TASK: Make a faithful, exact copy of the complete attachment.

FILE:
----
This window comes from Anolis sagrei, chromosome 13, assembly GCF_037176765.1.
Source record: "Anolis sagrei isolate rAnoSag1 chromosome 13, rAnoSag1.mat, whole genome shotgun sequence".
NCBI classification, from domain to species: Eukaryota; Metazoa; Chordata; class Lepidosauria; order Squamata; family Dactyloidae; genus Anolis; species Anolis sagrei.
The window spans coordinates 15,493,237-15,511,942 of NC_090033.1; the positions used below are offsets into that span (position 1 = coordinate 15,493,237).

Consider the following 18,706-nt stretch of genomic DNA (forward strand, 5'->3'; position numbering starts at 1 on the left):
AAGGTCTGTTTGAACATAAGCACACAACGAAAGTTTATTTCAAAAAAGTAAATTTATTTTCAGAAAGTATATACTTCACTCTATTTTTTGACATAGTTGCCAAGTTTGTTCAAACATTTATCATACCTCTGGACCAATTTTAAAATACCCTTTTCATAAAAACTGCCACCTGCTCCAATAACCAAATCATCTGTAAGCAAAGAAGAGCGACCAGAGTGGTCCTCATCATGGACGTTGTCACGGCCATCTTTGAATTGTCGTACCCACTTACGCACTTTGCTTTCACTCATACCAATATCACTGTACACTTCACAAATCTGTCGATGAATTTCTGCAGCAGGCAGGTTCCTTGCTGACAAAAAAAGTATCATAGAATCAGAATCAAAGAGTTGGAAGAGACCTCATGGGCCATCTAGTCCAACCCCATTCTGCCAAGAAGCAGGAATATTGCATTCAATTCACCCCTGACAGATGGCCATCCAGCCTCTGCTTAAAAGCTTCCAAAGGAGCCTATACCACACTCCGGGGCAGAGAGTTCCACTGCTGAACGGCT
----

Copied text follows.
This window comes from Anolis sagrei, chromosome 13, assembly GCF_037176765.1.
Source record: "Anolis sagrei isolate rAnoSag1 chromosome 13, rAnoSag1.mat, whole genome shotgun sequence".
NCBI classification, from domain to species: Eukaryota; Metazoa; Chordata; class Lepidosauria; order Squamata; family Dactyloidae; genus Anolis; species Anolis sagrei.
The window spans coordinates 15,493,237-15,511,942 of NC_090033.1; the positions used below are offsets into that span (position 1 = coordinate 15,493,237).

Consider the following 18,706-nt stretch of genomic DNA (forward strand, 5'->3'; position numbering starts at 1 on the left):
AAGGTCTGTTTGAACATAAGCACACAACGAAAGTTTATTTCAAAAAAGTAAATTTATTTTCAGAAAGTATATACTTCACTCTATTTTTTGACATAGTTGCCAAGTTTGTTCAAACATTTATCATACCTCTGGACCAATTTTAAAATACCCTTTTCATAAAAACTGCCACCTGCTCCAATAACCAAATCATCTGTAAGCAAAGAAGAGCGACCAGAGTGGTCCTCATCATGGACGTTGTCACGGCCATCTTTGAATTGTCGTACCCACTTACGCACTTTGCTTTCACTCATACCAATATCACTGTACACTTCACAAATCTGTCGATGAATTTCTGCAGCAGGCAGGTTCCTTGCTGACAAAAAAAGTATCATAGAATCAGAATCAAAGAGTTGGAAGAGACCTCATGGGCCATCTAGTCCAACCCCATTCTGCCAAGAAGCAGGAATATTGCATTCAATTCACCCCTGACAGATGGCCATCCAGCCTCTGCTTAAAAGCTTCCAAAGGAGCCTATACCACACTCCGGGGCAGAGAGTTCCACTGCTGAACGGCT